Say what,,,I have not seen one router that can turn a bit in reverse so why would you every want to buy one. mill yes drill motor yes but for a router NO.


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post #15 of 25 (permalink) Old 05-17-2011, 11:38 AM
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Not garden variety, as mentioned, but SET, Onsrud, Amana, WMC et.al are sources for counter-rotating (left handed) bits.
Lots of surprises in RouterDom.
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post #16 of 25 (permalink) Old 05-17-2011, 01:04 PM
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I'd like to see a sketch of the proposed machine. I don't understand why a reverse turning router is needed. Thanks.

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post #17 of 25 (permalink) Old 05-18-2011, 08:41 AM
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There ARE router motors which turn in either direction, however, they are specifically built for use on pin routers and CNC routers - those are also the tools that LH bits are made for. As to two cutters running in opposite directions, that is also exactly how industrial parts copiers (the sort of tools which are used to produce flat chair legs, etc in the furniture industry) work - the workpiece is attached to a template which runs between two vertical spindles which are pneumatically held onto the template. Biggest problem with industrial LH motors is that the tool holders, collets, etc are only are made for RH rotation so they need to be clamped up very tightly and checked regularly.

If an 18,000 rpm motor can't be found why doesn't the OP consider the approach once used in smaller industrial overhead pin routers, a 3000 rpm (in USA 3600 rpm) induction motor with a drive pulley attached, a flat belt and a second spindle with a larger pulley on top. The circumference ratio 1:6 would give a spindle speed of 18,000 rpm (21,600rpm in the USA) which is adequate for many tasks and which is about as fast as you can go on steel bearings (24,000 rpm really needs ceramics or other technology bearings)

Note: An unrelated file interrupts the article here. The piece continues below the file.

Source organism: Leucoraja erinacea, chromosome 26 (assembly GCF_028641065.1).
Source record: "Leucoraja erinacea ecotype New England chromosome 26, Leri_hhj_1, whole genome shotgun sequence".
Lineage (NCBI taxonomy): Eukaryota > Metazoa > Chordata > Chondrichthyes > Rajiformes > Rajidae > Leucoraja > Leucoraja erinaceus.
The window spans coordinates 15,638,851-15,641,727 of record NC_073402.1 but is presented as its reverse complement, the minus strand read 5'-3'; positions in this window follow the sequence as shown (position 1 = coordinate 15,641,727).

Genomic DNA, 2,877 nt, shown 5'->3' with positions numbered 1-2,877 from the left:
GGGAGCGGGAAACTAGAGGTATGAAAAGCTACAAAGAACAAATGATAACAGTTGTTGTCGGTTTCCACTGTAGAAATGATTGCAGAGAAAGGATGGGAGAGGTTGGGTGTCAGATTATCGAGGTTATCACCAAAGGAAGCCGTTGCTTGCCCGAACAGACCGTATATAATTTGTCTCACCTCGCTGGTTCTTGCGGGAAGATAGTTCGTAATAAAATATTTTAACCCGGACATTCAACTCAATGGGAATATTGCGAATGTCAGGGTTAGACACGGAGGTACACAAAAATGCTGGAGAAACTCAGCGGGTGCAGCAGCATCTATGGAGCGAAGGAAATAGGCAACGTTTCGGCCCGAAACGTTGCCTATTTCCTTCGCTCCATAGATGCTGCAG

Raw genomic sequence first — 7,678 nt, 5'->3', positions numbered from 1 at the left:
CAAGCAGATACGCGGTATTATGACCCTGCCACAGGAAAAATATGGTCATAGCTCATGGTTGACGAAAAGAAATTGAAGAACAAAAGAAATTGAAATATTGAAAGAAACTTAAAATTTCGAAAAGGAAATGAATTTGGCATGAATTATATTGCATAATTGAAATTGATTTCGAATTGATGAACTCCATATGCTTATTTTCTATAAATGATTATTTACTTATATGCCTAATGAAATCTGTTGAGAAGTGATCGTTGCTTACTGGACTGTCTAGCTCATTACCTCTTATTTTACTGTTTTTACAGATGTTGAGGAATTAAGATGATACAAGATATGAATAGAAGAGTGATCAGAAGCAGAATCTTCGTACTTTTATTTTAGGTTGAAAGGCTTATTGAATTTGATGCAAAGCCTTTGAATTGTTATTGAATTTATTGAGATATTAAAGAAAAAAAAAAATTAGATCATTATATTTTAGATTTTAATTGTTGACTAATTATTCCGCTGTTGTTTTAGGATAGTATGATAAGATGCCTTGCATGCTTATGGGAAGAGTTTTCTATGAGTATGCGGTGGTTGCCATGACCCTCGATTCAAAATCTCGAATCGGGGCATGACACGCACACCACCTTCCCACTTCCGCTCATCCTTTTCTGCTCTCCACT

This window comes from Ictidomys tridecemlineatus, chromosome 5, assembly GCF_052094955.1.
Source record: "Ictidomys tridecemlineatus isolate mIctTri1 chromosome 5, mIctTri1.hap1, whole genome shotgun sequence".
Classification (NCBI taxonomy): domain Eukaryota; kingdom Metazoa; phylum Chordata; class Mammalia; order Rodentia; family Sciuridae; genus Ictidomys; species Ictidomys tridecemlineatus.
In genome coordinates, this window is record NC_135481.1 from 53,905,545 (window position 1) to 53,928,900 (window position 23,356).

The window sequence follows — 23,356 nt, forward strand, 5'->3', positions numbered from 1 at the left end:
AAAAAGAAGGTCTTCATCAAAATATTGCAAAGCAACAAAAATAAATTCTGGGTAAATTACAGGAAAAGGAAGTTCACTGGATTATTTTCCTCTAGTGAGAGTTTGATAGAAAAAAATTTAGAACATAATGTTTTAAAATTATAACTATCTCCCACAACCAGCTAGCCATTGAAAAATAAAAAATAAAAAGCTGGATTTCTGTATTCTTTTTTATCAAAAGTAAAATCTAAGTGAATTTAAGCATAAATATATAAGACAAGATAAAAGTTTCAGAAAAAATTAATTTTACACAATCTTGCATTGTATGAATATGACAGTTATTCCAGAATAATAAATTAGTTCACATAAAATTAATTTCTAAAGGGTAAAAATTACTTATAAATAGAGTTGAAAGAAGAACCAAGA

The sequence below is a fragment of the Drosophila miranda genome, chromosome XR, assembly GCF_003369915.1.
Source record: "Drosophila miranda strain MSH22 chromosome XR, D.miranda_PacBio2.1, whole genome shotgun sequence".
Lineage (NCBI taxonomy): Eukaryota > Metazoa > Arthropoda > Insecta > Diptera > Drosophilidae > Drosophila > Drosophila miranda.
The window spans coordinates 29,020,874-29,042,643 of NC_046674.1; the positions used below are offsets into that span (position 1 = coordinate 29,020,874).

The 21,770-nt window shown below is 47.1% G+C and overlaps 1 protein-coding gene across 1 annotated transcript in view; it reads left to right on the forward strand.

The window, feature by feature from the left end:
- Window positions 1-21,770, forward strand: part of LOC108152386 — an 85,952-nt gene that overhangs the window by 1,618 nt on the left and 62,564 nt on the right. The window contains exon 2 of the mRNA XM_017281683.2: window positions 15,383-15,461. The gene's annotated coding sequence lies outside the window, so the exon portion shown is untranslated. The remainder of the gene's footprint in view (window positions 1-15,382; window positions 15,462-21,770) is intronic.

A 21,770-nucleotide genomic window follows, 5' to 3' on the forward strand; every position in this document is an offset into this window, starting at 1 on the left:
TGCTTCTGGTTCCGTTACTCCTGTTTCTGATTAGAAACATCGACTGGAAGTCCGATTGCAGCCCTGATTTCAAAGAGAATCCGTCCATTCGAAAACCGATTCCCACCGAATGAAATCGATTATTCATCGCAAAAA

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post #18 of 25 (permalink) Old 05-18-2011, 11:17 AM
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Reverse rotating router motors and bits are for special built production machines only. There is no advantage in using them. Router rotation direction is a world wide standard that some engineers decided to ignor in order to sell expensive bits and parts. This is why you find signs in most industrial tool rooms with sayings like: "Flush twice, it's a long way to the Engineering Department" or: "Let's play Engineer. You design something wrong and I'll make it work."

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post #19 of 25 (permalink) Old 05-22-2019, 11:27 AM
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Exclamation Reverse run on router

I bought the snauzer on eBay it came running in reverse Im trying to reverse it no luck so far
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post #20 of 25 (permalink) Old 05-22-2019, 01:53 PM
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Quote:
Originally Posted by Leswilliams View Post
I bought the snauzer on eBay it came running in reverse Im trying to reverse it no luck so far
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Is Snauzer the brand name of the router? Also is it a router or a spindle?